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'Why Federalism? Judicial Arbitration of Federalism in the Absence of Regional Majorities that are National Minorities'

Professor Stephen Ross of the Dickinson School of Law (Penn State) presented a seminar at UNSW Law on 30 July on 'Why Federalism? Judicial Arbitration of the Federalism in the Absence of Regional Majorities that are National Minorities'.

To read the abstract of this presentation please click here.

More than a legal issue, PNG plan challenges core principles

Professor George Williams writes in The Sydney Morning Herald (23 July 2013).

It is likely that the Rudd government's PNG plan will be challenged in the courts. Refugee advocates will certainly be emboldened by their recent success in convincing the High Court to strike down Labor's Malaysian solution. The question now is whether this new plan will meet the same fate.

Shirli Kirschner appointed to NADRAC

Congratulations to Shirli Kirschner who has been appointed to the National Alternative Dispute Resolution Advisory Council (NADRAC) by the Federal Attorney-General Mark Dreyfus QC.

NADRAC is an independent body charged with providing policy advice to the Australian Attorney-General on the development of Alternative Dispute Resolution and with promoting the use and raising the profile of ADR.

Shirli Kirschner, a sessional lecturer at UNSW Law, is a professional mediator, facilitator and process designer with extensive experience in mediation in Australia and internationally. She has acted as a dispute resolution advisor for government and private sector organisations including the Department of Defence, Qantas, the USA Department of Navy, Rio Tinto and Telstra.

New book by Dr Lucas Lixinski

Congratulations to Dr Lucas Lixinski on the publication of his book, Intangible Cultural Heritage in International Law.

Published by Oxford University Press, the book offers a comprehensive analysis of the legal issues around intangible cultural heritage. It explores both institutional and substantive responses the law offers to the safeguarding of intangible heritage, relying heavily on critiques internal and external to the law. These external critiques primarily come from the disciplines of anthropology and heritage studies.

About Dr Lucas Lixinski

Nation's very foundation built on right to choose own god

Professor George Williams writes in The Sydney Morning Herald (Tuesday 16 July 2013).

Frontbencher Ed Husic's swearing-in on the Koran was celebrated by some, yet was the source of vitriol from others.

A common theme in many of the negative reactions was Husic had breached something fundamental in Australia's system of government. One person commented: ''How dare you disregard Australia's constitution like that. Absolutely sickening. Do we begin the push for sharia law now?''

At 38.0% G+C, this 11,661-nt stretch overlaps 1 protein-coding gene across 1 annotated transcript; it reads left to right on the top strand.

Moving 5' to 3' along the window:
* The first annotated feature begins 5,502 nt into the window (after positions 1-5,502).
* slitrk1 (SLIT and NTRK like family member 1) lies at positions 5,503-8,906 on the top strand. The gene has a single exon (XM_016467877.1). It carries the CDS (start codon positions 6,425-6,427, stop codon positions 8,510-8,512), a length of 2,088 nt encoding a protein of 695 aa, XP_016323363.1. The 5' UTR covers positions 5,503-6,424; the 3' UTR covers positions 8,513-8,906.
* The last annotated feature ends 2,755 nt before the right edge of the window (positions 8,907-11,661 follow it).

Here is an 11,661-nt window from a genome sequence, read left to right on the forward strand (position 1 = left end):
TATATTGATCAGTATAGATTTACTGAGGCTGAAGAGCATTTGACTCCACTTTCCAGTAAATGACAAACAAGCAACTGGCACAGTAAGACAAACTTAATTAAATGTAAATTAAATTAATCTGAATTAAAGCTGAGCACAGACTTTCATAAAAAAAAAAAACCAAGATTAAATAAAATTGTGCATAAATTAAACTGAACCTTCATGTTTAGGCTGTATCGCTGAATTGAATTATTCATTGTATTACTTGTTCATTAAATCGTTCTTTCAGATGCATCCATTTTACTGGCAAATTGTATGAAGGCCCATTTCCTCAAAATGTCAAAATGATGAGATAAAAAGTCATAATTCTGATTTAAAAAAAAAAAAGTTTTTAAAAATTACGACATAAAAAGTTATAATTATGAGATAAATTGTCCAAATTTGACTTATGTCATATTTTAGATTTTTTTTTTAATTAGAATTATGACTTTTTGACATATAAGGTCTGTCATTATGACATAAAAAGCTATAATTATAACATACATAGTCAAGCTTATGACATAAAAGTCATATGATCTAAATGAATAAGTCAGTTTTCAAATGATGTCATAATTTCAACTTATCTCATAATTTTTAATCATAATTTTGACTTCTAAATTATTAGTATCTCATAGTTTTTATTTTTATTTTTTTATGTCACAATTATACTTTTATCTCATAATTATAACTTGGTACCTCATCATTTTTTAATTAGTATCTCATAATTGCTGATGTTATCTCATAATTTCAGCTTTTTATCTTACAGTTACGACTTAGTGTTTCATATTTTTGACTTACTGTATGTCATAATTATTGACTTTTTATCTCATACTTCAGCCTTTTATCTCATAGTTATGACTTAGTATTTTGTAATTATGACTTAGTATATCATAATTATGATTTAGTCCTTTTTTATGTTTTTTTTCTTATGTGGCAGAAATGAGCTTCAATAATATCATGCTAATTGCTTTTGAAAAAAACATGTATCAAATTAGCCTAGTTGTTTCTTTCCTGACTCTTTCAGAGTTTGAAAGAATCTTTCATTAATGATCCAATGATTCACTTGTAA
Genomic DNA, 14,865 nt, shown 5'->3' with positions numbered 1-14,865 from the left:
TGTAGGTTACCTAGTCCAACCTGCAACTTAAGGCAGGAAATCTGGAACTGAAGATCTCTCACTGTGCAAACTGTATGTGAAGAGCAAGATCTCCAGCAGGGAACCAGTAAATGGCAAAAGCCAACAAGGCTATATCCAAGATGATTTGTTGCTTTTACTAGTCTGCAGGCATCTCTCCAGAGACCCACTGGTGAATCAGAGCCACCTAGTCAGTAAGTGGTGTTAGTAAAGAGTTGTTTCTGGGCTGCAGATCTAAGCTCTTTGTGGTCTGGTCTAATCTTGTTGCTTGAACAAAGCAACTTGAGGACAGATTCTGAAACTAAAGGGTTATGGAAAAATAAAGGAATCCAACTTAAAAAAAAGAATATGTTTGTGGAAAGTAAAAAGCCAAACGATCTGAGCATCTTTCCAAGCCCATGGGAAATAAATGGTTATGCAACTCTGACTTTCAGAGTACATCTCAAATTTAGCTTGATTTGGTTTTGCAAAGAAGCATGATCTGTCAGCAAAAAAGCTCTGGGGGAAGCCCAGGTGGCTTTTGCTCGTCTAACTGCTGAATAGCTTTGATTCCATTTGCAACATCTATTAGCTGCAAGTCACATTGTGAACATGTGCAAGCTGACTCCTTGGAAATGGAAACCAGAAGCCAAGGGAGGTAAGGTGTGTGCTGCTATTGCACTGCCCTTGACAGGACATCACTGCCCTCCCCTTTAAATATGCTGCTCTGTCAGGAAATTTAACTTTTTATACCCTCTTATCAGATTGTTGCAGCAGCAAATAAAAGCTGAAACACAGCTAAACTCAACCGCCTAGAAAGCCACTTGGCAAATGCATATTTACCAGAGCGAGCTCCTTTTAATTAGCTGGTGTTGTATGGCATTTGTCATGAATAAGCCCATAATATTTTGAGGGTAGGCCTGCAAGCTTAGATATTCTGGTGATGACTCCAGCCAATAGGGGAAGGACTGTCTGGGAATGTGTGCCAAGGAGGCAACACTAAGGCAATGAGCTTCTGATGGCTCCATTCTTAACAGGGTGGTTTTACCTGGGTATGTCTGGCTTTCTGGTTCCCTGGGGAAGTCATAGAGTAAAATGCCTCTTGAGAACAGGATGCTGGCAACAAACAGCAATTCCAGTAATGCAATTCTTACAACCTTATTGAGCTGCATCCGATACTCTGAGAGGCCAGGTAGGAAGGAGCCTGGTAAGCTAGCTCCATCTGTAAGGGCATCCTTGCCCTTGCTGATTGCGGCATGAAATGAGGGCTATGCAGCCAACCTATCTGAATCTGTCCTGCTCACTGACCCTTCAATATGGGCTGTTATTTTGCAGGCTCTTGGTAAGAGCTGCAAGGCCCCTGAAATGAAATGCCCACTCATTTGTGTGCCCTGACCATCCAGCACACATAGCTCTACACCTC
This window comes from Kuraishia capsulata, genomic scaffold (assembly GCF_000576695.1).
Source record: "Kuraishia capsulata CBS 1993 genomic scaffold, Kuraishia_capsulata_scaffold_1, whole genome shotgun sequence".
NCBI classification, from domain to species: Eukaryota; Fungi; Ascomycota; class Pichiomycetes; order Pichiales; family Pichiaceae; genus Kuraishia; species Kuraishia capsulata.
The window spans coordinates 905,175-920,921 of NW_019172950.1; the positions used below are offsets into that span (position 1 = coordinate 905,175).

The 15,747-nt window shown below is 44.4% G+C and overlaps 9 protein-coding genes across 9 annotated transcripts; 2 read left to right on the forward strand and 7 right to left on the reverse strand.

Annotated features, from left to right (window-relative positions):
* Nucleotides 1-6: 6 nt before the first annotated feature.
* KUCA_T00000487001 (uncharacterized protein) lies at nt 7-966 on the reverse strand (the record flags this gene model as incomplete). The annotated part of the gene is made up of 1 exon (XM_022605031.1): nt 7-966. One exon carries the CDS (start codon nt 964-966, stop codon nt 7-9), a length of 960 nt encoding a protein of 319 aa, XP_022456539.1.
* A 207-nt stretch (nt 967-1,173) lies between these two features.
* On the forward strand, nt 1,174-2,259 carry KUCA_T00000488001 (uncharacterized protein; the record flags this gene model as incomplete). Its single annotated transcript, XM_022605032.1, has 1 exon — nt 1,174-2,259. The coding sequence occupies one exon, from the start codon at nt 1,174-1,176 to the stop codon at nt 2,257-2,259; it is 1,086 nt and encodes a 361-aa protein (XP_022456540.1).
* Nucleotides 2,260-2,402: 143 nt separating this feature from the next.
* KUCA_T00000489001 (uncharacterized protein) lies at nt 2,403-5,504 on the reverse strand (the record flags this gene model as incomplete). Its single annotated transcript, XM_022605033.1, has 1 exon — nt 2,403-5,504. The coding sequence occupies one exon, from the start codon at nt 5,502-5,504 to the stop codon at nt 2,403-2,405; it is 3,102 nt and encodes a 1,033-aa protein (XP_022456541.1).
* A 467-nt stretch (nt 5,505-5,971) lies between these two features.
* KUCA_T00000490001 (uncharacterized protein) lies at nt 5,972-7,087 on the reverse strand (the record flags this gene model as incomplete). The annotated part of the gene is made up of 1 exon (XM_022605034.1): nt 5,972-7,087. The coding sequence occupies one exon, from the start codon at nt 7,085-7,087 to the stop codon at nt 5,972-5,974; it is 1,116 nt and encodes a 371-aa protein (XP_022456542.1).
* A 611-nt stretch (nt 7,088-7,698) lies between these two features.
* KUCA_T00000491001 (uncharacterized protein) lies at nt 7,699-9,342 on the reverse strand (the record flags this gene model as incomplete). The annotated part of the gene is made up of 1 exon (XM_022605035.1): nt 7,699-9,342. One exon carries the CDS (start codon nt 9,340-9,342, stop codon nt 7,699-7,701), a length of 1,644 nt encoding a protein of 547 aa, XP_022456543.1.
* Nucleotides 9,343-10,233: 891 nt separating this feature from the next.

Essay earns high praise from Sir Anthony Mason

Congratulations to Arts/Law student, Marie Iskander on winning first prize in the Sir Anthony Mason Constitutional Law Competition. In ranking the four finalists and announcing the winners on 20 June, Sir Anthony praised the message of Marie's essay as 'very well and persuasively written'.

International Aspects of Social Justice

ENROLMENTS OPEN FOR SEMESTER 2!

Join Professor Julian Disney, one of Australia's leading figures in the area of social justice as he teaches the course, International Aspects of Social Justice.

Rosemary Rayfuse edits special edition of Nordic Journal of International Law

Professor Rosemary Rayfuse has edited a Special Edition of the Nordic Journal of International Law 82 (2013) based on papers presented a a Workshop on Protection of the Environment in Relation to Armed Conflict held on 16-17 February 2012 at the Faculty of Law, Lund University, Sweden.

Natural Resources Law

ENROLMENTS NOW OPEN!

Improved management of natural resources upon which all life depends will be crucial in coming years if we are to slow the depletion rate of stocks of natural capital and the eco-systems services that they provide.

Natural Resources Law (LAWS8069/JURD7369) explores the role that the legal system can play by examining the legal framework in Australia for managing terrestrial resources (water, soil, native vegetation and forests) and marine resources (fish stocks and marine ecosystems). Key concepts are ecologically sustainable development, integrated natural resources management and resilience.

Whitepaper says come down from the clouds on data security

We are only one disaster away from eroding the confidence and validity of Cloud computing, experts involved in the launch of a major new report on data sovereignty risks have warned. 

Data Sovereignty and the Cloud - A Board and Executive Officer's Guide, has been launched in Sydney this week by UNSW Law's Cyberspace Law and Policy Centre in partnership with NEXTDC, Baker & McKenzie and Aon.

An estimated 71 per cent of Australians are using Cloud services, with many unaware of the fact, or that sensitive data may stored beyond Australia's boundaries.

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